If you want people to take the train, it must go where and when people want to go. In most of California people are traveling from early in the morning to late at night, 7 days a week. San Diego is a popular destination by train for many people. So is San Luis Obispo, Santa Barbara and Los Angeles. But there are places Metrolink travels to which are also worth going,  many of which Surfliner trains don’t go to. There is Magic Mountain in Santa Clarita and Knotts Theme Park in Buena Park and Disneyland at Anaheim. There is old downtown Orange, Claremont, Riverside, San Juan Capistrano, Oceanside and Fullerton all near their train stations. These towns all have charm and things to do and see for tourists, This is short list of places to go on Metrolink which could also connect with Amtrak. Most people who see a twenty dollar bill on the ground would pick it up and put in their wallet if there was no sign of the owner. Well ignoring the potential of discretionary travel with Metrolink to so many places on the weekends and off peak travel times is like ignoring thousands of twenty dollars bills just lying there waiting to be picked up.

Train Riding Around Dublin (with photos)



By Noel T. Braymer

During my 2 week vacation in Dublin in the first half of May this year, I did what I often do: ride the local trains. I don’t consider myself a railfan as such. But there is much to learn about a city and a region from its transportation system. Also there is much to learn from other regions from their successes and their failures. Dublin is an old city and has a high population density. The result of this much of the development was done in the past without zoning laws. So you find housing, businesses, pubs, shops and factories all mixed together. A result of this is it is a short walk for people to stores, doctor offices, housing, pubs and jobs in many cases. There is heavy use of bus service. Routing is often confusing since the road system is not a grid system and bus lines often share major roads, then branch off to different routes. There are suburban areas that have freeway like roadways and shopping centers akin to what you see in most of the United States. But the hub of Dublin is the old city along both banks of the River Liffey. There is no place or money to build freeways through the heart of Dublin. But what Dublin has is a network of rail lines with lots of capacity to connect the whole Dublin Region.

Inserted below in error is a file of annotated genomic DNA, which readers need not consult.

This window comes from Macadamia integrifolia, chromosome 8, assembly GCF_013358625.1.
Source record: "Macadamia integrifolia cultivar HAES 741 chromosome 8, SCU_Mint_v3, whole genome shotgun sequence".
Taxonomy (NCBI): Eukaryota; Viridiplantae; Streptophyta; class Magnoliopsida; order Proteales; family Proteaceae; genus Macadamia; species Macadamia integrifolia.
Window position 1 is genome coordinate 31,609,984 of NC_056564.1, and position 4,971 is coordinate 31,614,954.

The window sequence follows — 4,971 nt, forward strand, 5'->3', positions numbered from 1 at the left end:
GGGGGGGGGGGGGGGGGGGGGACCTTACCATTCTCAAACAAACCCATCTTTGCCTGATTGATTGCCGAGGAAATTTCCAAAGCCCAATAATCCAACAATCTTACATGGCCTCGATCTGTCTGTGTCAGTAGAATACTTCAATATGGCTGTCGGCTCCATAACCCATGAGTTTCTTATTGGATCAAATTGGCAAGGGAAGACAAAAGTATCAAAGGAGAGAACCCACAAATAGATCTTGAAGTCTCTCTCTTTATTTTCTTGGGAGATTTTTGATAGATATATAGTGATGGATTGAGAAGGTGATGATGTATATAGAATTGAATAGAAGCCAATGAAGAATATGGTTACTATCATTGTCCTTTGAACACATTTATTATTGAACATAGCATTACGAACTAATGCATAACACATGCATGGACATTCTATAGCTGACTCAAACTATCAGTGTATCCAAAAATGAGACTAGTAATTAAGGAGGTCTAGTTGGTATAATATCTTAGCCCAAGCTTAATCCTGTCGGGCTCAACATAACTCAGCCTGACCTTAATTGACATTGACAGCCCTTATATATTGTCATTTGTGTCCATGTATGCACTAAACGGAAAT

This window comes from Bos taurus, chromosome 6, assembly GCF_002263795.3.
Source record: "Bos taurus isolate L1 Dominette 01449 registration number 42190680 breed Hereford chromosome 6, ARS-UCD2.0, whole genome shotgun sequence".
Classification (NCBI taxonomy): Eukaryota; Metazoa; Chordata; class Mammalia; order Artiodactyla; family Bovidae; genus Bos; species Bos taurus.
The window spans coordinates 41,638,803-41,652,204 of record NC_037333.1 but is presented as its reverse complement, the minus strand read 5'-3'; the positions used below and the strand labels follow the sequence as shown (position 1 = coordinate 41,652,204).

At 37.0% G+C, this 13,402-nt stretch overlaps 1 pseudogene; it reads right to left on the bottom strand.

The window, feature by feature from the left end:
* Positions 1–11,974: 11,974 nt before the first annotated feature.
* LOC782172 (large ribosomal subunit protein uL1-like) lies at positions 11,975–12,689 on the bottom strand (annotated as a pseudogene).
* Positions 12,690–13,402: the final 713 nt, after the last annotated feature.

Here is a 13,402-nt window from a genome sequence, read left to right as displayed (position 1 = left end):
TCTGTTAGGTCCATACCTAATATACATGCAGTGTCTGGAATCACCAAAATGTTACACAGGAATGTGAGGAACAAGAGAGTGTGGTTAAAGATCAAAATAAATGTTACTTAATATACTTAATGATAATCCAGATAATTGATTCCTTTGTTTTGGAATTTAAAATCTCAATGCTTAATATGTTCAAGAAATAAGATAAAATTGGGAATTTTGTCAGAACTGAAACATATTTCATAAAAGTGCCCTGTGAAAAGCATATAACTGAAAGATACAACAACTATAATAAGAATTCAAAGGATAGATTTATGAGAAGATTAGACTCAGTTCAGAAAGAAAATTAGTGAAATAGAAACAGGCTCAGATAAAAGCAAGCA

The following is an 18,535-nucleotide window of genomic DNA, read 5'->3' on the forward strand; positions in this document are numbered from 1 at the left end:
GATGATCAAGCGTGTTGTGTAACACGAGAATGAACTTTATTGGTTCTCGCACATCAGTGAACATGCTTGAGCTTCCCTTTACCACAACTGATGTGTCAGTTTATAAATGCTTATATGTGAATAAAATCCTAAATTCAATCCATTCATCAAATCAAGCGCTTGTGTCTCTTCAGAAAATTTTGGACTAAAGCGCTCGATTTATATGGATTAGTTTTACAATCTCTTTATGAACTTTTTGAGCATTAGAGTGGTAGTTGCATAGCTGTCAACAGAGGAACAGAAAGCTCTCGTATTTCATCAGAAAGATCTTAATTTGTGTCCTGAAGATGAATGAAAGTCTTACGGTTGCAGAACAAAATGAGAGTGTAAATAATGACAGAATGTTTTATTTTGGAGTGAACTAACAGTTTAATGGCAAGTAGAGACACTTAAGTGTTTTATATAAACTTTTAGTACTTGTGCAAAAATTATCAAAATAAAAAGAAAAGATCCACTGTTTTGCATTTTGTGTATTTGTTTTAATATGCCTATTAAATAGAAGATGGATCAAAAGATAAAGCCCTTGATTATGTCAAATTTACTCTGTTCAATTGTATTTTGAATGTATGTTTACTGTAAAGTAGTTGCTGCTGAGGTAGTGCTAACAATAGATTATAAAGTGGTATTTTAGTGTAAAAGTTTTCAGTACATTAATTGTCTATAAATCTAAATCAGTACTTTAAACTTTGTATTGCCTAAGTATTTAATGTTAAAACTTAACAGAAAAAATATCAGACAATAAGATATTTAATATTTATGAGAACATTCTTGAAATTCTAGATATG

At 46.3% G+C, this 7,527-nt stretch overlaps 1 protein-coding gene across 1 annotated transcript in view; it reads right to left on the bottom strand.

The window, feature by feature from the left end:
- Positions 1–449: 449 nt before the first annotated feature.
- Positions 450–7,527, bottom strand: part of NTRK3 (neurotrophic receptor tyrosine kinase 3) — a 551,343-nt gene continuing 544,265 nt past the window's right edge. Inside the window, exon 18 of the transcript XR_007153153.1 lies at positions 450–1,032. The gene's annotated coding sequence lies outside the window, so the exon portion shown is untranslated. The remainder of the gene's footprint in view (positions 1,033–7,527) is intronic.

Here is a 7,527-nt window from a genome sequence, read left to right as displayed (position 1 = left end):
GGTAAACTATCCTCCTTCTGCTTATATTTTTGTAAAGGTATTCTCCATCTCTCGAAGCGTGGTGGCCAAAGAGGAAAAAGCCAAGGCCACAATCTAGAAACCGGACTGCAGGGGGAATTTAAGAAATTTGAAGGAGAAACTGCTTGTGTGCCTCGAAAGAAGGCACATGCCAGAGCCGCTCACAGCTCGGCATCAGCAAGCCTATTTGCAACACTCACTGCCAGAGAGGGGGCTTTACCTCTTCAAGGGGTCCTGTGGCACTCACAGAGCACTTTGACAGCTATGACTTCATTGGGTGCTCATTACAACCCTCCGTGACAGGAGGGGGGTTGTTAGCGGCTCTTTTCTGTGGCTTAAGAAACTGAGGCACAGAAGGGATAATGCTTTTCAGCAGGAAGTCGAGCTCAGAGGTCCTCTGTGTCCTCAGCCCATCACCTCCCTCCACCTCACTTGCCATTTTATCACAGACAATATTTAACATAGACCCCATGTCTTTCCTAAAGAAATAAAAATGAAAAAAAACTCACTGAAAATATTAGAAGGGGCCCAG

Dublin since the late 1980’s has been building incrementally an improved regional passenger rail network. At the heart of this is DART or Dublin Area Rapid Transit. The DART trains are EMU’s with overhead catenary. It is more a hybid commuter rail service than a rail transit service. Trains run roughly north to south along the coast of the Irish Sea between Ireland and Britain every 15 minutes with long high capacity trains. DART has branches in the north to Howth and Malahide, serves major uptown stations at Connolly, Tara St, Pearse and Grand Canal Dock and then runs south to Greystones. There have been many plans to extend DART, which are held back by lack of founding.